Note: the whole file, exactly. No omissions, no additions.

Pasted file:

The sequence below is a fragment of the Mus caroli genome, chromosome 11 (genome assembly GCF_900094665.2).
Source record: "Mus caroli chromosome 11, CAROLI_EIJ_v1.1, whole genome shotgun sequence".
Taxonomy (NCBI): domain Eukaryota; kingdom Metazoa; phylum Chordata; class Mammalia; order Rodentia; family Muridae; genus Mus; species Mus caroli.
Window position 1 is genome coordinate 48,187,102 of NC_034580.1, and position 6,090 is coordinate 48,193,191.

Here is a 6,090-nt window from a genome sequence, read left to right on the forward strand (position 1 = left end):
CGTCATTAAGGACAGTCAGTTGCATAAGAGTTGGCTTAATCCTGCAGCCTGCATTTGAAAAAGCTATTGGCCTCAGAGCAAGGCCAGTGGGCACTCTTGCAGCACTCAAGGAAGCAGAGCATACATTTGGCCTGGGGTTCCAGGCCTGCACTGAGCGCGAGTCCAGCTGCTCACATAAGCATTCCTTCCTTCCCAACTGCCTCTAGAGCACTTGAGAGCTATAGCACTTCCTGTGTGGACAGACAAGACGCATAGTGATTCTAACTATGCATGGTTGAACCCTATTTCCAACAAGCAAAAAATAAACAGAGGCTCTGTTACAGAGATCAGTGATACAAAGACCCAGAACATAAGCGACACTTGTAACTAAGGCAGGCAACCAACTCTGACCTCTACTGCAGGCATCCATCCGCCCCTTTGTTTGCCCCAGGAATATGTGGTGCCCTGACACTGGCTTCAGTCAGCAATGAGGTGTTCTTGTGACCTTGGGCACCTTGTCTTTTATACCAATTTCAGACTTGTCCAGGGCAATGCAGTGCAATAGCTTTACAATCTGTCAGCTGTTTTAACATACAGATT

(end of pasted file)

The sequence below is a fragment of the Mus caroli genome, chromosome 11 (genome assembly GCF_900094665.2).
Source record: "Mus caroli chromosome 11, CAROLI_EIJ_v1.1, whole genome shotgun sequence".
Taxonomy (NCBI): domain Eukaryota; kingdom Metazoa; phylum Chordata; class Mammalia; order Rodentia; family Muridae; genus Mus; species Mus caroli.
Window position 1 is genome coordinate 48,187,102 of NC_034580.1, and position 6,090 is coordinate 48,193,191.

Here is a 6,090-nt window from a genome sequence, read left to right on the forward strand (position 1 = left end):
CGTCATTAAGGACAGTCAGTTGCATAAGAGTTGGCTTAATCCTGCAGCCTGCATTTGAAAAAGCTATTGGCCTCAGAGCAAGGCCAGTGGGCACTCTTGCAGCACTCAAGGAAGCAGAGCATACATTTGGCCTGGGGTTCCAGGCCTGCACTGAGCGCGAGTCCAGCTGCTCACATAAGCATTCCTTCCTTCCCAACTGCCTCTAGAGCACTTGAGAGCTATAGCACTTCCTGTGTGGACAGACAAGACGCATAGTGATTCTAACTATGCATGGTTGAACCCTATTTCCAACAAGCAAAAAATAAACAGAGGCTCTGTTACAGAGATCAGTGATACAAAGACCCAGAACATAAGCGACACTTGTAACTAAGGCAGGCAACCAACTCTGACCTCTACTGCAGGCATCCATCCGCCCCTTTGTTTGCCCCAGGAATATGTGGTGCCCTGACACTGGCTTCAGTCAGCAATGAGGTGTTCTTGTGACCTTGGGCACCTTGTCTTTTATACCAATTTCAGACTTGTCCAGGGCAATGCAGTGCAATAGCTTTACAATCTGTCAGCTGTTTTAACATACAGATT